Native Stinging Insects Pose Greater Threat to Americans than Invasive “Murder Hornets”

The National Pest Management Association warns of the health threats stinging insects pose this summer

FAIRFAX, VA (July 29, 2020) – In recent months, reports of “murder hornets” suddenly appearing in the U.S. set off widespread panic about the newfound invasive species, known for decimating local honey bee colonies and capable of causing human fatalities in extreme cases. Officially named the Northern giant hornet (though often referred to as the Asian giant hornet), the few confirmed U.S. sightings have so far been limited to Washington state where local prevention efforts are already underway. Although the northern giant hornet may not pose a significant threat to most Americans, especially those living outside the Pacific Northwest, the National Pest Management Association (NPMA) is reminding the public about the serious health threats that native stinging insects such as wasps and yellowjackets pose to the entire country.

“In the U.S. alone, stinging insects send more than 500,000 people to the emergency room every year,” said Jim Fredericks, Ph.D., chief entomologist for the National Pest Management Association. “Well-established species such as the bald-faced hornet and yellowjacket can be territorial and aggressive, and have been known to attack in large numbers, stinging repeatedly to stun their victims. While they may be small in size, stinging insects can pose serious health threats and should be treated with extreme caution.”

A number of different stinging insects serve as important pollinators for the environment. However, when they build nests on our properties or inside wall voids in our homes, they can cause costly damage and become a health threat, especially for those that are allergic to them.

If a nest is discovered, homeowners should contact a licensed pest control professional to evaluate the situation and effectively remove the nest. “Removing a stinging insect nest is certainly not a ‘do it yourself’ job and attempts to do so can be very dangerous,” said Fredericks.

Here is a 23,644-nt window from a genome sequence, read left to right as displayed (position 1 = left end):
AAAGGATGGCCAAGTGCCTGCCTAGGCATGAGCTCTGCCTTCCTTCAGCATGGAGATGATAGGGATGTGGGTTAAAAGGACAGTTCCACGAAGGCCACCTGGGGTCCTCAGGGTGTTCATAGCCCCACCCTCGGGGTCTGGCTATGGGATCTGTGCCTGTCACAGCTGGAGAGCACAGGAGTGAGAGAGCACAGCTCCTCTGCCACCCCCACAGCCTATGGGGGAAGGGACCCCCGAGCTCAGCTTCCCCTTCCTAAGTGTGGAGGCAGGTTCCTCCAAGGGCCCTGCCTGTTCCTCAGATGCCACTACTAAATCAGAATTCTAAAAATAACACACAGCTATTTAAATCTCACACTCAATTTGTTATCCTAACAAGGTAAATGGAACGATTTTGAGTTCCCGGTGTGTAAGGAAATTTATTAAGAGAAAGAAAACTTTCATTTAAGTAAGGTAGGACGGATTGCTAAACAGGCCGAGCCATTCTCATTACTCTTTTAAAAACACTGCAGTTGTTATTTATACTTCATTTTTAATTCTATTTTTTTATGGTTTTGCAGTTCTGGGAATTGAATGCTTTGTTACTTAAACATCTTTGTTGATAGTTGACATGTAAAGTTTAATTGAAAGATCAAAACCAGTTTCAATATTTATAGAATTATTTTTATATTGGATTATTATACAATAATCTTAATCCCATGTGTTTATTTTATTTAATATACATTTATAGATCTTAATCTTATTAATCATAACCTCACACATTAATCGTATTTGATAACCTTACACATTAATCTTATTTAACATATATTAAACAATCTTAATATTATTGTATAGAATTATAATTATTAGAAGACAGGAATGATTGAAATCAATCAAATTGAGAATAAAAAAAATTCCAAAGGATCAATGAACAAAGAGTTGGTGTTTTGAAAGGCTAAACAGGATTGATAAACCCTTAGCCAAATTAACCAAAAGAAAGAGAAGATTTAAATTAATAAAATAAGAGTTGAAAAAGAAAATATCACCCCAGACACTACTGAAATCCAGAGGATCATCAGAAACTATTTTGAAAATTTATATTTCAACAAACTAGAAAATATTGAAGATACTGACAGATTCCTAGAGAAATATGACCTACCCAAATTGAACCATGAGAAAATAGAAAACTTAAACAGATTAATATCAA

Sometimes, despite our best efforts, stings still happen. If you or someone you know is stung, follow these steps:

  1. If stung by a bee, remove the stinger as quickly as possible to decrease the amount of venom released. Note, insects such as hornets and wasps have smooth stingers that will not detach from their bodies or get lodged in human skin.
  2. Clean the affected area with soap and cold water and use a cold compress to reduce swelling.
  3. If the person stung experiences symptoms of an allergic reaction such as tongue or throat swelling, dizziness or shortness of breath, call for emergency medical assistance immediately as this may be a sign of anaphylaxis, a life-threatening condition.
  4. If you or a family member have a diagnosed stinging insect allergy, NPMA’s Medical Advisor Jorge Parada urges you to carry epinephrine with you at all times and to administer as you’ve been instructed by your physician.
  5. If the summer stinger has a nest nearby on or inside your property, remember to call a pest control professional for prompt and proper removal.

“Unfortunately, summer and fall are prime seasons for stinging insect activity. Most hornets and wasps get even more aggressive in fall as they urgently forage for food to sustain their colonies over winter,” said Fredericks. “Keeping a good distance from stinging insects and frequently checking the property to remove nesting sites are the best ways to prevent these pest encounters.”

For more information about stinging insects, visit


About the National Pest Management Association
The NPMA, a non-profit organization with more than 5,500 members, was established in 1933 to support the pest management industry's commitment to the protection of public health, food and property from the diseases and dangers of pests. For more information, visit or follow @PestWorld on FacebookTwitterPinterest and YouTube.